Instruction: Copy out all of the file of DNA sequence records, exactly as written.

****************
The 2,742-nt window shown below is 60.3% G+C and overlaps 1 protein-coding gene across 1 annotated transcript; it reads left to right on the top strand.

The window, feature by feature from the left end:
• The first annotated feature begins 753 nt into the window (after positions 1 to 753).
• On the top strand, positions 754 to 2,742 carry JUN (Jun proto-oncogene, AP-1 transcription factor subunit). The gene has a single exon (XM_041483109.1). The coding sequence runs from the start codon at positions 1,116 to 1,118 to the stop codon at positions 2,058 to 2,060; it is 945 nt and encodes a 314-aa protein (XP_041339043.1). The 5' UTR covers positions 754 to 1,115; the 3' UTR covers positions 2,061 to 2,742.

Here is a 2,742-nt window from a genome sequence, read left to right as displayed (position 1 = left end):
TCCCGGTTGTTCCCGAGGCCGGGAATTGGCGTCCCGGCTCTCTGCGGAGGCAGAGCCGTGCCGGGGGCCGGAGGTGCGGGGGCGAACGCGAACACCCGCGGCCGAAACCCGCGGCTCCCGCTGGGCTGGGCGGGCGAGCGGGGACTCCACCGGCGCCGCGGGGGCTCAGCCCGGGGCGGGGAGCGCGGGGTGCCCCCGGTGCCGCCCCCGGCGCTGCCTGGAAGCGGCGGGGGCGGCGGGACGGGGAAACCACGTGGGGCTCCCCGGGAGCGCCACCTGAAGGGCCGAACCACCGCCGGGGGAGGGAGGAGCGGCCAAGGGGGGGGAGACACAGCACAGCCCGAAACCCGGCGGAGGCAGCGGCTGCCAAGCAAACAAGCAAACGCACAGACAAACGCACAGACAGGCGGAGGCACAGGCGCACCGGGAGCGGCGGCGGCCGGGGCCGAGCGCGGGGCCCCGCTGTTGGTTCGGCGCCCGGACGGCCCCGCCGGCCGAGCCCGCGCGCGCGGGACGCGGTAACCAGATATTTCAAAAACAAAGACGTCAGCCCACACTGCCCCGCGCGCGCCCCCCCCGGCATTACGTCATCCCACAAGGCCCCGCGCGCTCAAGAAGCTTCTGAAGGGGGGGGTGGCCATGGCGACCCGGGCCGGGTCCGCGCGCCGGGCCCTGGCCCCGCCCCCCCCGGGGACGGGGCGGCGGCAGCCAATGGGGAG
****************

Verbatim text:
The 2,742-nt window shown below is 60.3% G+C and overlaps 1 protein-coding gene across 1 annotated transcript; it reads left to right on the top strand.

The window, feature by feature from the left end:
• The first annotated feature begins 753 nt into the window (after positions 1 to 753).
• On the top strand, positions 754 to 2,742 carry JUN (Jun proto-oncogene, AP-1 transcription factor subunit). The gene has a single exon (XM_041483109.1). The coding sequence runs from the start codon at positions 1,116 to 1,118 to the stop codon at positions 2,058 to 2,060; it is 945 nt and encodes a 314-aa protein (XP_041339043.1). The 5' UTR covers positions 754 to 1,115; the 3' UTR covers positions 2,061 to 2,742.

Here is a 2,742-nt window from a genome sequence, read left to right as displayed (position 1 = left end):
TCCCGGTTGTTCCCGAGGCCGGGAATTGGCGTCCCGGCTCTCTGCGGAGGCAGAGCCGTGCCGGGGGCCGGAGGTGCGGGGGCGAACGCGAACACCCGCGGCCGAAACCCGCGGCTCCCGCTGGGCTGGGCGGGCGAGCGGGGACTCCACCGGCGCCGCGGGGGCTCAGCCCGGGGCGGGGAGCGCGGGGTGCCCCCGGTGCCGCCCCCGGCGCTGCCTGGAAGCGGCGGGGGCGGCGGGACGGGGAAACCACGTGGGGCTCCCCGGGAGCGCCACCTGAAGGGCCGAACCACCGCCGGGGGAGGGAGGAGCGGCCAAGGGGGGGGAGACACAGCACAGCCCGAAACCCGGCGGAGGCAGCGGCTGCCAAGCAAACAAGCAAACGCACAGACAAACGCACAGACAGGCGGAGGCACAGGCGCACCGGGAGCGGCGGCGGCCGGGGCCGAGCGCGGGGCCCCGCTGTTGGTTCGGCGCCCGGACGGCCCCGCCGGCCGAGCCCGCGCGCGCGGGACGCGGTAACCAGATATTTCAAAAACAAAGACGTCAGCCCACACTGCCCCGCGCGCGCCCCCCCCGGCATTACGTCATCCCACAAGGCCCCGCGCGCTCAAGAAGCTTCTGAAGGGGGGGGTGGCCATGGCGACCCGGGCCGGGTCCGCGCGCCGGGCCCTGGCCCCGCCCCCCCCGGGGACGGGGCGGCGGCAGCCAATGGGGAG